With this in mind we're actually going to rule out all of Apple's MacBook range.
Let’s be clear: if you value a notebook and portability is important to you, then a MacBook, MacBook Air or MacBook Pro will do just fine for app development, and you can attach a monitor to these models for larger screen estate. (Find out more in our complete guide to buying a MacBook).
But with a MacBook you pay a lot extra for a small screen that will feel cramped when programming, so if portability is important we'd look to Apple's Mac range instead.
What's the best value Mac for app development?
The Mac Pro is overkill for most developers so the choice is between an iMac or Mac mini with a display.
At £479 the Mac mini is the best value Mac, and it offers more than enough power and storage for app development. What it doesn't come with is a display, so you'll need to source one separately. (View the Mac mini in the Apple Store here).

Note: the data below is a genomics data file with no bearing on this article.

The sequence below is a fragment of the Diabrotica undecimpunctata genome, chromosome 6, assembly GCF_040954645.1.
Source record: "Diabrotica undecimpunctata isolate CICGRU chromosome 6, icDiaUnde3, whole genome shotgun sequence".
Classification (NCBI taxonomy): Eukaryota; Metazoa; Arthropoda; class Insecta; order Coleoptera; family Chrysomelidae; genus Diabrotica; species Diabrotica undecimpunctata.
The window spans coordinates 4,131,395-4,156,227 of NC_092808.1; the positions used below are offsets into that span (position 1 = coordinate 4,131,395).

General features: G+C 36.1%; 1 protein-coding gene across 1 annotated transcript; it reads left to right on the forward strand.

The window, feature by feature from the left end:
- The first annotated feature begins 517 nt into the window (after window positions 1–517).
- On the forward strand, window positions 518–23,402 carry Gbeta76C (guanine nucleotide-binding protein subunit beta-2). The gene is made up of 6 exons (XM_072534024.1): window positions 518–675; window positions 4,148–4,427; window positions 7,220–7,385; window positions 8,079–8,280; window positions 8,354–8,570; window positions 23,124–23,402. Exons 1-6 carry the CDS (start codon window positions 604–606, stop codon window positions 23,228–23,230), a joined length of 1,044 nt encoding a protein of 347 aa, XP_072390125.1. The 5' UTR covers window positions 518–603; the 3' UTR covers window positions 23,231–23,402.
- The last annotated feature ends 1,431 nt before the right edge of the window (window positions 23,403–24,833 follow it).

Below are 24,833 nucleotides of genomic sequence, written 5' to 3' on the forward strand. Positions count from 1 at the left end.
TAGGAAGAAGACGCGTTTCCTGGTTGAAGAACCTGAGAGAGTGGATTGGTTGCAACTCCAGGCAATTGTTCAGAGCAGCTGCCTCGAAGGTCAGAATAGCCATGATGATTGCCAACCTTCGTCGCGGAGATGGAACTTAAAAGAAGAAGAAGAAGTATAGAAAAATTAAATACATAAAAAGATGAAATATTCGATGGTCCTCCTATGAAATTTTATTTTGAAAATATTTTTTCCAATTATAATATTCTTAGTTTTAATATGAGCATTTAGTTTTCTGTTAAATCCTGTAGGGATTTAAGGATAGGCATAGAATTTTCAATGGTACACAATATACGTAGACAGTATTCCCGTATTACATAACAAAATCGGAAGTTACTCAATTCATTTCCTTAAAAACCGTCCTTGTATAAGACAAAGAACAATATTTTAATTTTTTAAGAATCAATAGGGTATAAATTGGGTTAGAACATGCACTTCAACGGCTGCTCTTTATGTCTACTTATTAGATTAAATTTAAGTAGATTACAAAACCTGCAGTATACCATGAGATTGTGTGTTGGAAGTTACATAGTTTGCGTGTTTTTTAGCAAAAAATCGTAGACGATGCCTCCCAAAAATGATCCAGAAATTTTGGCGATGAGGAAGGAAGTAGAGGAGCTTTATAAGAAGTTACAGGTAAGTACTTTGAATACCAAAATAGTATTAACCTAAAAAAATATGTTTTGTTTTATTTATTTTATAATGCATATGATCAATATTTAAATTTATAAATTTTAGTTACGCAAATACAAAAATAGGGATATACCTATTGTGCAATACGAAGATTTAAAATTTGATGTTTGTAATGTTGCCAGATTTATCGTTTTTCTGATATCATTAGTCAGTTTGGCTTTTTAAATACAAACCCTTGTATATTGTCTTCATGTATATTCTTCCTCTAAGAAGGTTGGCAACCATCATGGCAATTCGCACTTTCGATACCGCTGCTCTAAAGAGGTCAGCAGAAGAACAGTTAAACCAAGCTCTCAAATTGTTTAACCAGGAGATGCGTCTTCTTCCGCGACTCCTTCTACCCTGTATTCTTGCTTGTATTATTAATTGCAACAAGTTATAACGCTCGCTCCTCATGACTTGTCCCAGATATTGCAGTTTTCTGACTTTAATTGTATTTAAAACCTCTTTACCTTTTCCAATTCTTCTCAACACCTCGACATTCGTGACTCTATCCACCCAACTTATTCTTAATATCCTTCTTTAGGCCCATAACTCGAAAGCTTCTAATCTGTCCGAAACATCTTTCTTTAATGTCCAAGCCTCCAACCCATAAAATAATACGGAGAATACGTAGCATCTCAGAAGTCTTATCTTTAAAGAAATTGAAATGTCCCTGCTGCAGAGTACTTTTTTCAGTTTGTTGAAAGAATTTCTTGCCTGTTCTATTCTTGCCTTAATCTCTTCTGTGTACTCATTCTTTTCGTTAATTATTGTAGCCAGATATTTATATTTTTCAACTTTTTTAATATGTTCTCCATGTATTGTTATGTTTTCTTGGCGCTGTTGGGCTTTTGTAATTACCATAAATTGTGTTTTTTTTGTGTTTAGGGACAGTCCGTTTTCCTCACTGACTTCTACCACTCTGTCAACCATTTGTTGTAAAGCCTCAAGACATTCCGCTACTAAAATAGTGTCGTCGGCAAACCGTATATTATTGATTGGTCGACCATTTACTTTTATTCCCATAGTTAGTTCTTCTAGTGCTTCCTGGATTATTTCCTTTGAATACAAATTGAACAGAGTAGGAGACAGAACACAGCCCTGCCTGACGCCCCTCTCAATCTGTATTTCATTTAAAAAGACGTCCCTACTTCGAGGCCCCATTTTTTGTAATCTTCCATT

Normally the idea with the Mac mini is that you attach an old display, keyboard and mouse and it represents top-flight Apple computing at a fraction of the cost. However, for app development we suggest that you get a large display.
If you are looking for a more powerful Mac with a big display then Apple has you covered in the form of the iMac. (View the iMac in the Apple Store here)
You should get a model with a 27inch display, which starts at £1,749. It's not as cheap as the Mac mini but you do get a lot of extra for your money.
The 27-inch iMac is a veritable powerhouse: a 3.2Ghz Intel i5 processor, 1TB hard drive, discrete AMD graphics card with 2GB video memory, and of course that massive 27-inch display. If you’re looking for a large-screen Mac that also has enough power for gaming then this is the one to go for.
We'd advise most new developers to go for the Mac mini with the AOC display. The Mac mini is a cheaper option than the iMac and the extra cash can be put towards software or training courses.